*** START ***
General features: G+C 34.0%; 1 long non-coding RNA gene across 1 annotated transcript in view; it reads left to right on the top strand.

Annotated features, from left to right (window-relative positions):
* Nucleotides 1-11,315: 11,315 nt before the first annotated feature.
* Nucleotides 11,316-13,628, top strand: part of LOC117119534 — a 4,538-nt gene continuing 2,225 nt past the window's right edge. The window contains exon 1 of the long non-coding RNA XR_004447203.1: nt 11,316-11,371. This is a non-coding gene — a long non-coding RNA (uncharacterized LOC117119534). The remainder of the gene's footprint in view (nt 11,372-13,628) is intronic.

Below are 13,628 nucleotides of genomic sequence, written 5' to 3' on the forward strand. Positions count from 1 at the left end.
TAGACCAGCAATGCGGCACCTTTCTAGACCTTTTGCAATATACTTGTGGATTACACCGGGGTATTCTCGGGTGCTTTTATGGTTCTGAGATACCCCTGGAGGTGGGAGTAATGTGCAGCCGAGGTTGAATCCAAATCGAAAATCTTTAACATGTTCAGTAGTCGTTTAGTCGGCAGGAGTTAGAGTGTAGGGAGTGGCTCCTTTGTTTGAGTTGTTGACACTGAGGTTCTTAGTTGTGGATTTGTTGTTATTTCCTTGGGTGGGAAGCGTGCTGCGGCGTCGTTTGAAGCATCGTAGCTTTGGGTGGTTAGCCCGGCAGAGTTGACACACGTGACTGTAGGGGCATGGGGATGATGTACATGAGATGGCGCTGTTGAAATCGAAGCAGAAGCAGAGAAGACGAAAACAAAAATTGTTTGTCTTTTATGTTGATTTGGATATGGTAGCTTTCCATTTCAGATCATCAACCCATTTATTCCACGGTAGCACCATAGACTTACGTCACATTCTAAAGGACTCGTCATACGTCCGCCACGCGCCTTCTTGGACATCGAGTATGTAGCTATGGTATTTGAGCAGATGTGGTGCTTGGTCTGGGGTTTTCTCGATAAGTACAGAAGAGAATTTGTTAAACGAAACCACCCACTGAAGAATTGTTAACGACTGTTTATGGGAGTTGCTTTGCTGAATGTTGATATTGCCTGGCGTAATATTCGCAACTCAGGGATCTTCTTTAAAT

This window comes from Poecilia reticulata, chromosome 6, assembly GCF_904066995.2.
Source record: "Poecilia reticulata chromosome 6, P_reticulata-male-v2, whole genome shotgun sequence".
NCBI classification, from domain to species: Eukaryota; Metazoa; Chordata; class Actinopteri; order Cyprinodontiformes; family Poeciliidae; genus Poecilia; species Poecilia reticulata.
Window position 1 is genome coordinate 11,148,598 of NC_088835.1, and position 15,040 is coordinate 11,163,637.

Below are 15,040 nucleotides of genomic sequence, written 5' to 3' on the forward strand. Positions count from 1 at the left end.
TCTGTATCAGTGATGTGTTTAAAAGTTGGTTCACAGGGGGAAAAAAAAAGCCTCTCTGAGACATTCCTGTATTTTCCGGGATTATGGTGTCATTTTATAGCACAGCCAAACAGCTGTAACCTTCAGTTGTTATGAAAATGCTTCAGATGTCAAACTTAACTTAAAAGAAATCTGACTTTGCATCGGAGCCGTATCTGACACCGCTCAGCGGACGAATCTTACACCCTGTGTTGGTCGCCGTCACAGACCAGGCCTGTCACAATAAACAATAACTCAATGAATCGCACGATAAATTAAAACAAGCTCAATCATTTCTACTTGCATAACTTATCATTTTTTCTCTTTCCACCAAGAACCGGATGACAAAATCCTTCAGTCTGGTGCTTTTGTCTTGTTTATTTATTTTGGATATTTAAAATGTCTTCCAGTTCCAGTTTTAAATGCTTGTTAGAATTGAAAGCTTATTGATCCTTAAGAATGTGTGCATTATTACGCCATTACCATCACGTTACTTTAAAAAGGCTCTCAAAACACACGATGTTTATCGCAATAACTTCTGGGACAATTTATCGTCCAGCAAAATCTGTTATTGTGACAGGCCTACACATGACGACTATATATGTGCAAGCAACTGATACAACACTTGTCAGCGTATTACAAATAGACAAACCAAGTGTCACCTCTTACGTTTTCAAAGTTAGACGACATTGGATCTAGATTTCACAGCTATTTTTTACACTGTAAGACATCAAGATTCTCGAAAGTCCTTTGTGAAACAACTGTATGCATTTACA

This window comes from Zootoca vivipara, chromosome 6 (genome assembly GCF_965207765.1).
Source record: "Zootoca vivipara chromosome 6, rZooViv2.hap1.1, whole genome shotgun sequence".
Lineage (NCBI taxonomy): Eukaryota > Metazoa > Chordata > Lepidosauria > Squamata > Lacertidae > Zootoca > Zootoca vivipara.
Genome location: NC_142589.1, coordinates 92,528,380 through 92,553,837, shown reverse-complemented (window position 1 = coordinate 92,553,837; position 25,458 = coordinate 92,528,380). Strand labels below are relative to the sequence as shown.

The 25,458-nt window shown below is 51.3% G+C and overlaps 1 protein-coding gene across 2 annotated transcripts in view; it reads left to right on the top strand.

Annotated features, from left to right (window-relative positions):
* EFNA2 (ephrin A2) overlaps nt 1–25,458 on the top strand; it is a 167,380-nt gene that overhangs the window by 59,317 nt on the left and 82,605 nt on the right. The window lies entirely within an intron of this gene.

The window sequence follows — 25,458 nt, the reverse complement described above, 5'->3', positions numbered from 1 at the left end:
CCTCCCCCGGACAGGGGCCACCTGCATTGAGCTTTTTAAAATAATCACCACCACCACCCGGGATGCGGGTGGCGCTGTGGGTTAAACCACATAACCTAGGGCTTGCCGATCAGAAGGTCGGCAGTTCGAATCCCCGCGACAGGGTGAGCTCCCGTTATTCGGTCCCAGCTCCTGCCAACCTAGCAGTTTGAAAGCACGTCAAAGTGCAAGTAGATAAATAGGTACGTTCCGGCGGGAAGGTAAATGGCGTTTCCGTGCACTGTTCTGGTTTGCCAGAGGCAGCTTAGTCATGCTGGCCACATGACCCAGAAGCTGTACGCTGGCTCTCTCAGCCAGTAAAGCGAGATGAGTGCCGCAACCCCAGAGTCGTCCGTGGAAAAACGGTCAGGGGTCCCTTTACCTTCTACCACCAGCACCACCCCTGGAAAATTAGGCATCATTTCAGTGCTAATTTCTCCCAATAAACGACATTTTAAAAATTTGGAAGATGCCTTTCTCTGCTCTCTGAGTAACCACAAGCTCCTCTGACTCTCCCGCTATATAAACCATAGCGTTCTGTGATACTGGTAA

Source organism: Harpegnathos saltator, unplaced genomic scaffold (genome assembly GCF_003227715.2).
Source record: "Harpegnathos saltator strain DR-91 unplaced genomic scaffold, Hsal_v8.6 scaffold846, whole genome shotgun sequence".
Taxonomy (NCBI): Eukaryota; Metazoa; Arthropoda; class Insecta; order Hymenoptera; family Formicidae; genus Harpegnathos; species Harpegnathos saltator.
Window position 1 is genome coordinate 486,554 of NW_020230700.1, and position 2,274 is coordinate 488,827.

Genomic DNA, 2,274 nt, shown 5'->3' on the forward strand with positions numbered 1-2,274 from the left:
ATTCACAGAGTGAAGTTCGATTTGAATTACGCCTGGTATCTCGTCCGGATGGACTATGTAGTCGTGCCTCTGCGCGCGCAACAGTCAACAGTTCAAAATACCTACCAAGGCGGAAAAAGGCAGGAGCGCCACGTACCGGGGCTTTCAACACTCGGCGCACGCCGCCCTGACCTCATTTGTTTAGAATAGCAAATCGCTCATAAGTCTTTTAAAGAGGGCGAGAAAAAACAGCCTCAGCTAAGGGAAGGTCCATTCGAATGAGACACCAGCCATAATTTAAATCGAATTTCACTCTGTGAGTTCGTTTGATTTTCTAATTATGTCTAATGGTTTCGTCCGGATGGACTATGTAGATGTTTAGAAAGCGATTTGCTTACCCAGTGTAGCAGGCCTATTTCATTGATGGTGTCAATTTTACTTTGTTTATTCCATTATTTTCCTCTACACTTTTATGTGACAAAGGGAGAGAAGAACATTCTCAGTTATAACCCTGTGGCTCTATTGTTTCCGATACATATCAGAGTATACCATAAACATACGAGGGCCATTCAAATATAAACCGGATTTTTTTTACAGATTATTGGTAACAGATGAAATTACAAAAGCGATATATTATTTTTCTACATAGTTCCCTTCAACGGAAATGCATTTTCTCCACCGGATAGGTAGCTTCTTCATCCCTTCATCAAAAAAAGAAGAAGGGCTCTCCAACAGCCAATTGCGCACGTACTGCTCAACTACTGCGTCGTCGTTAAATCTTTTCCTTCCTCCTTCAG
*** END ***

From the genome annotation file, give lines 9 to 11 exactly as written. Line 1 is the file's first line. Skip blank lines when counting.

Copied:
NCBI classification, from domain to species: Eukaryota; Metazoa; Chordata; class Actinopteri; order Cyprinodontiformes; family Poeciliidae; genus Poecilia; species Poecilia reticulata.
Window position 1 is genome coordinate 11,148,598 of NC_088835.1, and position 15,040 is coordinate 11,163,637.

Below are 15,040 nucleotides of genomic sequence, written 5' to 3' on the forward strand. Positions count from 1 at the left end.